Published in May 2023

The issue of water scarcity affects nearly all facets of life for people living in drylands, such as those in southeast Kenya. Looking at the case of the Kwainyoe self-help group, we see how a sand dam helps to remove so many burdens that can weigh heavily on dryland communities.

Harrison Mulu, a 50-year-old father of five, is the chairman of the Kwainyoe self-help group (SHG), located in the Kitile-Ngangani village of Machakos county, southeast Kenya. Not long ago, Mulu helped to organise community members into the Kwainyoe SHG, so that they may together seek solutions to the issue of water scarcity in their local area.

Local people had been struggling with this issue for some time, with the nearest reliable water source being the Athi River, which is located roughly 8km from the village. On a typical day, a local person would often wake up at 4:00am to prepare for the journey before leaving their home at around 5:30am. The journey to collect water could take an average of four hours to complete while the route itself was full of perils, due to the difficult terrain and risk of attack from animals such as snakes or crocodiles. During dry seasons, people may be faced with walking yet further to find water as local sources would dry up. Mulu shares how these issues affected children in particular.

Harrison Mulu - Chairman of Kwainyoe SHG"Children here often missed school, especially during dry seasons, as they had to play a big role in helping their parents to fetch water."

Harrison Mulu, Chairman of the Kwainyoe self-help group, southeast Kenya.

Even after people had returned home from this journey, the amount of water they could carry was often not enough for all of their needs, such as farming and sanitation. The exhausting nature of water collection could leave people too tired to complete other daily tasks, such as livestock care and general household chores. To further compound these issues still, the water collected from Athi River was often contaminated to the point of causing many health issues in the community. Mulu recounts a particularly difficult year for the community in 2009, during which the village experienced a significant Cholera outbreak causing around 10 people to become sick as a result of drinking dirty water from the river.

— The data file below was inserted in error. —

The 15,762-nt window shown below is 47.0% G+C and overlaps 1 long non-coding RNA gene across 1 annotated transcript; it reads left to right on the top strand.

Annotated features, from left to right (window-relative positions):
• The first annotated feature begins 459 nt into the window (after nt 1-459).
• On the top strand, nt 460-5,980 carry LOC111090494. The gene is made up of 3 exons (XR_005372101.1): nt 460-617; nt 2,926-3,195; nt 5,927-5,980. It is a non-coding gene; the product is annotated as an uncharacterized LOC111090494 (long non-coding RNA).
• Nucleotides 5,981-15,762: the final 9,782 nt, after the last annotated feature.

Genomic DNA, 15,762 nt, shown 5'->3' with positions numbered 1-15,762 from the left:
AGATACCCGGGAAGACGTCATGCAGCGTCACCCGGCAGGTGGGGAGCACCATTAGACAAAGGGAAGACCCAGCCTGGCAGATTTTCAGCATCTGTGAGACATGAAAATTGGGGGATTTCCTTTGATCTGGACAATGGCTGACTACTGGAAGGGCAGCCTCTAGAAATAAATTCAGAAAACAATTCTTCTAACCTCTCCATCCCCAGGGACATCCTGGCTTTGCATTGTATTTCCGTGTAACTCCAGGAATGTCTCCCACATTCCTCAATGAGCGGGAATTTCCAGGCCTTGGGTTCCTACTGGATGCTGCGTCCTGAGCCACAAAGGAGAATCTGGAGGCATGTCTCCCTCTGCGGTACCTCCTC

After founding Kwainyoe SHG, Mulu told us that the hardest challenge they faced was knowing who to approach to help the community. "We overcame this by getting in touch with a field officer from the Africa Sand Dam Foundation (ASDF), who never relented in their support for us." After meeting with ASDF (our partners in the region), Mulu and his community began working on their own sand dam project, with support from Sand Dams Worldwide and our generous funders. Now, the Kwainyoe community have completed their very first sand dam and are beginning to see the benefits of the project.

Harrison Mulu - Chairman of Kwainyoe SHG"Since we met with Africa Sand Dam Foundation (partners with Sand Dams Worldwide) our dream has come true. We have a sand dam in place and a working shallow well, fitted with a hand pump that provides very clean water. To us, this is magical."

Harrison Mulu, Chairman of the Kwainyoe self-help group, southeast Kenya.

Mulu says that he now plans to grow numerous crops and trees on his farm using the community’s newly acquired water source. He tells us that he looks forward to having food security and being able to sell his surplus produce in order to improve his income. He finishes talking with us by expressing how the general mood of the community has improved as a result of completing their project, how they are already seeing their hard work pay off with great results, and look forward to the completion and benefits of their second sand dam this summer.

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